The NFHS, based in Indianapolis, Indiana, is the national leadership organization for high school sports and performing arts activities. Since 1920, the NFHS has led the development of education-based interscholastic sports and performing arts activities that help students succeed in their lives. The NFHS sets direction for the future by building awareness and support, improving the participation experience, establishing consistent standards and rules for competition, and helping those who oversee high school sports and activities. The NFHS writes playing rules for 17 sports for boys and girls at the high school level. Through its 50 member state associations and the District of Columbia, the NFHS reaches more than 19,500 high schools and 12 million participants in high school activity programs, including more than 7.9 million in high school sports. As the recognized national authority on interscholastic activity programs, the NFHS conducts national meetings; sanctions interstate events; offers online publications and services for high school coaches and officials; sponsors professional organizations for high school coaches, officials, speech and debate coaches, and music adjudicators; serves as the national source for interscholastic coach training; and serves as a national information resource of interscholastic athletics and activities. For more information, visit the NFHS website at www.nfhs.org.

 

 

 

MEDIA CONTACTS:                         Bruce Howard, 317-972-6900

                                                      Director of Publications and Communications

                                                      National Federation of State High School Associations

                                                      bhoward@nfhs.org

 

 

                                                      Chris Boone, 317-972-6900

                                                      Assistant Director of Publications and Communications

                                                      National Federation of State High School Associations

                                                      cboone@nfhs.org

 

 

 

 

 


AHSAA Offers Condolences to Geneva High School Community

    The AHSAA is saddened to learn of a Christmas Day car accident that has taken the lives of three Geneva High School students and injured two others.
    “Our heartfelt condolences go out to the families of the students, Geneva High School, its faculty and student body for their tragic loss,” said AHSAA Executive Director Steve Savarese. “We pray God will sustain each in this time of great loss.”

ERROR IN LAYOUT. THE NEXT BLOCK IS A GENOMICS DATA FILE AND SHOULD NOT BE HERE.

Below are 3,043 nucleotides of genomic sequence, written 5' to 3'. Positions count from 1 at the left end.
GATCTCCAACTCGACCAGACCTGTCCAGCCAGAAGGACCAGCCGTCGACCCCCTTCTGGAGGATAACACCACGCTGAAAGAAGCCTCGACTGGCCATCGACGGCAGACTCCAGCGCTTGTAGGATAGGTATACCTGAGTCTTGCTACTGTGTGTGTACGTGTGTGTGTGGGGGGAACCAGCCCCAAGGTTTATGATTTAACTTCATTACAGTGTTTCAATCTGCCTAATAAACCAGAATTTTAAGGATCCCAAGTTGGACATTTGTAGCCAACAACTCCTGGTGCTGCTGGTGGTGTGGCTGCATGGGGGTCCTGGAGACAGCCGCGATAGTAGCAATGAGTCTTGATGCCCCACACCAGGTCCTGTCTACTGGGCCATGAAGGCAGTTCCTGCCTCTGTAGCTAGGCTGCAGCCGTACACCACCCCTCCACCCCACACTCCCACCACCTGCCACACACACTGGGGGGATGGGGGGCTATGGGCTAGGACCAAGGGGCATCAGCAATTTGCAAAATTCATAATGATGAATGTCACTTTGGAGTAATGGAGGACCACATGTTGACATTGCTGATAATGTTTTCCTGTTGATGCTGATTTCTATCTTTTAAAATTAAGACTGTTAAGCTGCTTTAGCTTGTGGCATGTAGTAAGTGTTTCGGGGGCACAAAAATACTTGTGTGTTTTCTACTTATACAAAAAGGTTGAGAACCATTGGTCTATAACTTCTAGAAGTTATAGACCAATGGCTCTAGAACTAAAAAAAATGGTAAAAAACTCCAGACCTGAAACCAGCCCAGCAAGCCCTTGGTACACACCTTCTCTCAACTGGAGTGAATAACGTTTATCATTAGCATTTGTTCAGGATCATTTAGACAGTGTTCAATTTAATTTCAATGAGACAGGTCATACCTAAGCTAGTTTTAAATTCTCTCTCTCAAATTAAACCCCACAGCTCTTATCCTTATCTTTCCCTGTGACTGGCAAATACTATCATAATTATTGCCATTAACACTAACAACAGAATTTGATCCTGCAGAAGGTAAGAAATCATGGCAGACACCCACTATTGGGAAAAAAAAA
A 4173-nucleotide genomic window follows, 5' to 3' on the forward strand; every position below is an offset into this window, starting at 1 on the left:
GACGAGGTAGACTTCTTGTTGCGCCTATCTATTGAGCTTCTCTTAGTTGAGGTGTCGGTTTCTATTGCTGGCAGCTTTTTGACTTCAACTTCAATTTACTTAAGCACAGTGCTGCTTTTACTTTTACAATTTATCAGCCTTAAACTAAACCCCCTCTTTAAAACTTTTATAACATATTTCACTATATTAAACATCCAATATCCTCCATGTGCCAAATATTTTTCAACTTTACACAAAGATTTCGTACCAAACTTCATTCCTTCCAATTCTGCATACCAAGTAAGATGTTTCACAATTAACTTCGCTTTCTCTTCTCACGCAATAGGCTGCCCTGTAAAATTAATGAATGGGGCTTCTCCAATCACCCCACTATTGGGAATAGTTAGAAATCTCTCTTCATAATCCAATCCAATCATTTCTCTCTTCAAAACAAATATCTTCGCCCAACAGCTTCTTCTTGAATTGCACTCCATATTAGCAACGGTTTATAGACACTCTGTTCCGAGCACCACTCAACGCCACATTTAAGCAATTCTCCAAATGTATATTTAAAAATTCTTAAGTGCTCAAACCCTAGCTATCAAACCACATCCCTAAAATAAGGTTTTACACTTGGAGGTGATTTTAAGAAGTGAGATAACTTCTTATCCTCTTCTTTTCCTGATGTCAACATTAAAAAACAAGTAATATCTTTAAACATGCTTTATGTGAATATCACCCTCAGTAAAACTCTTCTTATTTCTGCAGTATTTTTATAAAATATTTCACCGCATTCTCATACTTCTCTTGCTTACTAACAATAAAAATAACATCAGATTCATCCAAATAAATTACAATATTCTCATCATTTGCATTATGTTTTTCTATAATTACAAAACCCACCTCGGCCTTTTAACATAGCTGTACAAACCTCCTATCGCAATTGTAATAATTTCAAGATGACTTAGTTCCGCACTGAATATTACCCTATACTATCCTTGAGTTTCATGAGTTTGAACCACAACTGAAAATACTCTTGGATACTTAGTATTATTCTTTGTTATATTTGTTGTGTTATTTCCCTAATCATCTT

No other details are available at this time.


State Football Championship Helps Healing Process in Newtown, Connecticut

                                           

Dr. Karissa L. Niehoff, NFHS Executive Director

 

     Dates of some tragedies are etched in our memories forever. On September 11, we pause to remember the thousands who perished in 2001 as a result of the attacks on the World Trade Center, the Pentagon and the hijacked United Airlines Flight 93 that crashed near Shanksville, Pennsylvania.

     Many individuals remember where they were when President John F. Kennedy was assassinated on November 22, 1963 and/or when Dr. Martin Luther King Jr. was gunned down on April 4, 1968.

     Unfortunately, in the past 20 years, there are several dates stamped in our memories because of shootings in our nation’s schools, such as the ones at Columbine High School in Littleton, Colorado, on April 20, 1999, and Marjory Stoneman Douglas High School in Parkland, Florida, on February 14, 2018.

     And on December 14, 2012, the nation wept when 26 people, including 20 children, were killed during the mass shooting at Sandy Hook Elementary School in Newtown, Connecticut. While this tragedy tore the hearts of people nationwide, it was profoundly personal to me.

     I was executive director of the Connecticut Association of Schools-Connecticut Interscholastic Athletic Conference and, on that day, was attending a meeting with the Commissioner of Education and the Board of Directors for the Connecticut Association of Public School Superintendents. The commissioner was interrupted to take a private call, left immediately, and shortly thereafter the news of a “school shooting” reached the nation.

     Suddenly, what previously was important became insignificant as we were all shocked at yet another senseless act of violence. As details of the shooting rampage were released, the incident became more and more horrific. The principal of Sandy Hook Elementary at the time, Dawn Hochsprung, was one of the six adults who perished that day. She was a personal friend of mine.